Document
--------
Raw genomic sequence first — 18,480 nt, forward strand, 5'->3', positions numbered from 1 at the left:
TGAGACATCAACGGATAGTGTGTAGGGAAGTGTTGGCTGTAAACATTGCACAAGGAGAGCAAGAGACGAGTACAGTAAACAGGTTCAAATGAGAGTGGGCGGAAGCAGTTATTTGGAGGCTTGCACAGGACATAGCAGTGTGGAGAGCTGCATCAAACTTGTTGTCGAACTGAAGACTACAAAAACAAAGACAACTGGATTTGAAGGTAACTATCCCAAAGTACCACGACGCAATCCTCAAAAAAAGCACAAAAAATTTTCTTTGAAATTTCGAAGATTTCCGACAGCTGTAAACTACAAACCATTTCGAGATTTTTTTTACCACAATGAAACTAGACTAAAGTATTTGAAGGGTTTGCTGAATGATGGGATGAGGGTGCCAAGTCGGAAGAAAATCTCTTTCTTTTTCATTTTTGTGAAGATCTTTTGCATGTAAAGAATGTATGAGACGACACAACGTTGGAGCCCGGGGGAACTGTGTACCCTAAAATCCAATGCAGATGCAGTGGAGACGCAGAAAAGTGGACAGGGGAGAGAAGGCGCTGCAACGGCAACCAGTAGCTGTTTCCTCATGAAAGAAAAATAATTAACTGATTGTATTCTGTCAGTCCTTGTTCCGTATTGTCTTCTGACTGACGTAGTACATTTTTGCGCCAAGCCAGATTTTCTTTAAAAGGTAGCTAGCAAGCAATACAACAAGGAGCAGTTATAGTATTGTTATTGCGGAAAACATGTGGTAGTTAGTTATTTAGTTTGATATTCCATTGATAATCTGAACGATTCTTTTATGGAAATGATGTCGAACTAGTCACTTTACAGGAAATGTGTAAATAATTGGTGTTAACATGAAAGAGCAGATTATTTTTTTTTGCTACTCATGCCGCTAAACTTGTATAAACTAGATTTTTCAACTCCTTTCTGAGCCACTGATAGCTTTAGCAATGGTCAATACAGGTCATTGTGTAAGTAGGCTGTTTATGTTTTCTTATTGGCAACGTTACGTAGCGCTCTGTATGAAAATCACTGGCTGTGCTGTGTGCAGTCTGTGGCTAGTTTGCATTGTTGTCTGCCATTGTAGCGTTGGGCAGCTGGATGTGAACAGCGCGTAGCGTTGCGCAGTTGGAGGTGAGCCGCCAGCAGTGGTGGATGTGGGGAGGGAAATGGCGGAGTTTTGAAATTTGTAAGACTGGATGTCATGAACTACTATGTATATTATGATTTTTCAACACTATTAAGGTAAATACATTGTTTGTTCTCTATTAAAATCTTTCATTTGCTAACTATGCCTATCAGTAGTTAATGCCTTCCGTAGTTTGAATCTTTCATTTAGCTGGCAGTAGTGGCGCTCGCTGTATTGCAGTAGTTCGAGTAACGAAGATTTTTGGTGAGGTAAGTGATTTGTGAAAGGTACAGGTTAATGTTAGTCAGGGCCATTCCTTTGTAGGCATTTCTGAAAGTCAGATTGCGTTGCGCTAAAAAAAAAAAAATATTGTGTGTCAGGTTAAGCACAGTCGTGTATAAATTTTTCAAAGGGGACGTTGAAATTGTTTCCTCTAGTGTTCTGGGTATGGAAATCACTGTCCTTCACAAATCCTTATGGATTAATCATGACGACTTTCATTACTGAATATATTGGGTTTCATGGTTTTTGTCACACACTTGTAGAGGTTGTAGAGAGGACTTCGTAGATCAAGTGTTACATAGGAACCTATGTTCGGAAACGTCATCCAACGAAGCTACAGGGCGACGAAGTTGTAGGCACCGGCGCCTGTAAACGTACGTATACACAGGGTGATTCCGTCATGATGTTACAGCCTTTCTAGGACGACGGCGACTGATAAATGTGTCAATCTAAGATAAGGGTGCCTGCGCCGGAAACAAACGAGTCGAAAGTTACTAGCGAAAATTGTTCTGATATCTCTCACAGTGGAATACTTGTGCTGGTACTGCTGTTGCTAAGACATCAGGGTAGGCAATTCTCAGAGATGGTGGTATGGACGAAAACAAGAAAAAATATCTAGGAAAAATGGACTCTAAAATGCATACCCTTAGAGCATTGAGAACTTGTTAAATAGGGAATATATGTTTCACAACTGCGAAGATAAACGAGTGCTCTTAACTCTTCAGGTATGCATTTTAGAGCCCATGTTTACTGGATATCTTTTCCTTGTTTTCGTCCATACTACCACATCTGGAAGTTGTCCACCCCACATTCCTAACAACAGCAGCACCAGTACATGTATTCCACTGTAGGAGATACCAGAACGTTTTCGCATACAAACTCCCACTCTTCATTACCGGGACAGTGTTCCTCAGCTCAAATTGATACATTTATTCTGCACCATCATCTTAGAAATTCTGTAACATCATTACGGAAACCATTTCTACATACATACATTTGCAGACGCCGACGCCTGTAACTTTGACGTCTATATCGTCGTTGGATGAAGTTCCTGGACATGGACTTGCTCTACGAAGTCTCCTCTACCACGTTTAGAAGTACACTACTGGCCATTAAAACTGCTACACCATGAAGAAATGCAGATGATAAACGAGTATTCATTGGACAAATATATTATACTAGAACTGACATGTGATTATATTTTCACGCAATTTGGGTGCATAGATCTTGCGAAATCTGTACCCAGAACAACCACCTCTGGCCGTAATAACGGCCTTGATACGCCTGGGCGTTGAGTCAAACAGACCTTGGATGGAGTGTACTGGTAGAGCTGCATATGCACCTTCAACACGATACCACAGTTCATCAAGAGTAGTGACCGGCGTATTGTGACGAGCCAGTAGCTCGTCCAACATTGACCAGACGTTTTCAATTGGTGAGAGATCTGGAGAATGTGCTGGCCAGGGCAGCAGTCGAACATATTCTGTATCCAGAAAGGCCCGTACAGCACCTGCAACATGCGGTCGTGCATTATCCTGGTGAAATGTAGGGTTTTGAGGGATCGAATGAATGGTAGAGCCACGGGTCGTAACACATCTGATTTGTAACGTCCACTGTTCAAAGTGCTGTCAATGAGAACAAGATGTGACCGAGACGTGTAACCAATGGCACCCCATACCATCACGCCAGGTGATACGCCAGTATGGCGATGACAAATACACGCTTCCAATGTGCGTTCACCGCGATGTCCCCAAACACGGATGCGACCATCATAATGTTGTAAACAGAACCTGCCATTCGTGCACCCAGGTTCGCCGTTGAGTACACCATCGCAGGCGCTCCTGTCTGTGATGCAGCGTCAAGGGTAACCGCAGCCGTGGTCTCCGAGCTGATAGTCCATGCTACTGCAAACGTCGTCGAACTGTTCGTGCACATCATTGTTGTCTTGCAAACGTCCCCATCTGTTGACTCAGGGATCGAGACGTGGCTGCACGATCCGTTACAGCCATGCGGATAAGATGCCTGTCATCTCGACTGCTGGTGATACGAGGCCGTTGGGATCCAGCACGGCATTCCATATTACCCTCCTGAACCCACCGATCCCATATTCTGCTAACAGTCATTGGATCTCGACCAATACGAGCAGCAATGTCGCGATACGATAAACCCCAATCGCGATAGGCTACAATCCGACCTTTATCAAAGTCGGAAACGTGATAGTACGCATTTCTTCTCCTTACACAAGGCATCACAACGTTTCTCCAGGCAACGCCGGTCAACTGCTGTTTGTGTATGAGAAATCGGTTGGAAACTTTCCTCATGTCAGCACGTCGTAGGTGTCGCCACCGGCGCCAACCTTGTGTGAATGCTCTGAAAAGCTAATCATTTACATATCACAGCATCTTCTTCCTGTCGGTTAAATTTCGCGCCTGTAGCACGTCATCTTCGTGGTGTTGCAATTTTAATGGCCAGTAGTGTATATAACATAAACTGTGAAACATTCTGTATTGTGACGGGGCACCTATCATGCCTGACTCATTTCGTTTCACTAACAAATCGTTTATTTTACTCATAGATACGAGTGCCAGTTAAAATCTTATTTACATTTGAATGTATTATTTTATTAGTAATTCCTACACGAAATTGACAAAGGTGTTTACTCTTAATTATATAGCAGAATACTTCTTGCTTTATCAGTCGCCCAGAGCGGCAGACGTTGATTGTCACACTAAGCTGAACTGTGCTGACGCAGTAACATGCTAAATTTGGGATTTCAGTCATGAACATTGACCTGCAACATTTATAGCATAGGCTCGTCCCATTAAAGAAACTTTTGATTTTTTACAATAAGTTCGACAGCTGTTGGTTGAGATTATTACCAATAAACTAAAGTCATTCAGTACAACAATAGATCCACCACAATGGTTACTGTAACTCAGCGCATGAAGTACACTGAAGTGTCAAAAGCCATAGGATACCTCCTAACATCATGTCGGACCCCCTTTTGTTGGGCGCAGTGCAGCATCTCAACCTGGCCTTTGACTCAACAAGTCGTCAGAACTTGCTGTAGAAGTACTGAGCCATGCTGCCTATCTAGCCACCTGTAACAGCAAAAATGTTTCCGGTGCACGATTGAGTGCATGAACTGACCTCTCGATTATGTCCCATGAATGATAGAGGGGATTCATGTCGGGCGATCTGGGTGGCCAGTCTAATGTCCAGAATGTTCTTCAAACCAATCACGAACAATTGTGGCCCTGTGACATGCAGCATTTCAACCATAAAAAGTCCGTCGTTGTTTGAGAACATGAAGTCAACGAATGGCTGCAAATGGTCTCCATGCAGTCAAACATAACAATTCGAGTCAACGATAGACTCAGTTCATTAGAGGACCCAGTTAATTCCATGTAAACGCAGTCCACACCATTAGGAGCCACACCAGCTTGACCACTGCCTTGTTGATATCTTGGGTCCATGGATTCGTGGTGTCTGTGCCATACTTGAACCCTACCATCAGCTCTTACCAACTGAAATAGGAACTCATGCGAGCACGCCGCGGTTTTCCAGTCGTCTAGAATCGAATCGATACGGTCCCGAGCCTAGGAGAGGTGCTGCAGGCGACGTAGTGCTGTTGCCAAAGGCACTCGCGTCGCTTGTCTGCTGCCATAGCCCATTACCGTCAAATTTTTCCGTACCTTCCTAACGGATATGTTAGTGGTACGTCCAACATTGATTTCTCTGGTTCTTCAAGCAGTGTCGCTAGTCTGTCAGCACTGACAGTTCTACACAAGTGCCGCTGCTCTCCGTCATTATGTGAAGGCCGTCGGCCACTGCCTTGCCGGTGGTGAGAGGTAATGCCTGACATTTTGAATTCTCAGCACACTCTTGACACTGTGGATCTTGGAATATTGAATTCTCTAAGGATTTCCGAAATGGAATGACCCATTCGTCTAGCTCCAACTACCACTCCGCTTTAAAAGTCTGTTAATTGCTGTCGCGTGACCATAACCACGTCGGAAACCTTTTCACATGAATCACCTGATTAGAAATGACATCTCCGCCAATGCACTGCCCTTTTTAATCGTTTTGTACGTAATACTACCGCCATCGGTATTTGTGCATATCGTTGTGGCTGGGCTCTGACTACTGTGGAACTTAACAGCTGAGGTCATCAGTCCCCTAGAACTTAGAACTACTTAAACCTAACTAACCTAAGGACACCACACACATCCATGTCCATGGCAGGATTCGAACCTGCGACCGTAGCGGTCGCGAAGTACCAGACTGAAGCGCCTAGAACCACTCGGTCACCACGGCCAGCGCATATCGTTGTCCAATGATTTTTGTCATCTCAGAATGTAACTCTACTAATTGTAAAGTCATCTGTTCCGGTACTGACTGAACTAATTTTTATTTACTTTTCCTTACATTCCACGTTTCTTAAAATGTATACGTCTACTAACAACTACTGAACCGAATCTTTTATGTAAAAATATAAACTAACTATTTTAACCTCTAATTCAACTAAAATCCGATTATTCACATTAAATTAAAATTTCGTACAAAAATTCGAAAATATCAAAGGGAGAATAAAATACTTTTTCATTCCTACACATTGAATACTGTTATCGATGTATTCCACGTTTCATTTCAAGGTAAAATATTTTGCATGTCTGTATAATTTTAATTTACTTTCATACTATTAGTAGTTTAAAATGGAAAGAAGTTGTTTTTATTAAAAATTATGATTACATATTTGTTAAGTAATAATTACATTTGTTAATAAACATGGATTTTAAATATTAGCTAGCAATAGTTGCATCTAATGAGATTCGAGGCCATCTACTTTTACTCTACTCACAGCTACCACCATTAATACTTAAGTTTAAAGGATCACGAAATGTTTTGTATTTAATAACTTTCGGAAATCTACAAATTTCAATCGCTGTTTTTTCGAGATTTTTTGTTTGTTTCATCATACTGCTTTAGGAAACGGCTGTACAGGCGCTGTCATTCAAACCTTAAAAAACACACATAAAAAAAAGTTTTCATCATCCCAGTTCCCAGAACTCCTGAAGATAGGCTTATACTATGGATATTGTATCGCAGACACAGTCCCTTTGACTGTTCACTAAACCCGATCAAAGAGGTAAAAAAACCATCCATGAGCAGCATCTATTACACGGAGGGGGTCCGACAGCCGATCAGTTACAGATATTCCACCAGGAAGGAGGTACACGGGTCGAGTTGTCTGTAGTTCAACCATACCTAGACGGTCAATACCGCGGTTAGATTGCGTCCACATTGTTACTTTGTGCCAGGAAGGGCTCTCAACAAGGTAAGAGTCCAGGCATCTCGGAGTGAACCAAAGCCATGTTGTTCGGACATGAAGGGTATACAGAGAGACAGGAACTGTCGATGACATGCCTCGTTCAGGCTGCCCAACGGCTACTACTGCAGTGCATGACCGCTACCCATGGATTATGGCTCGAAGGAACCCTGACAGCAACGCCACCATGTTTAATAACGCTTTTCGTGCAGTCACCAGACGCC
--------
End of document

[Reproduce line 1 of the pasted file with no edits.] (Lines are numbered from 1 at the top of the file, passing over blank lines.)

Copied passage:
Raw genomic sequence first — 18,480 nt, forward strand, 5'->3', positions numbered from 1 at the left: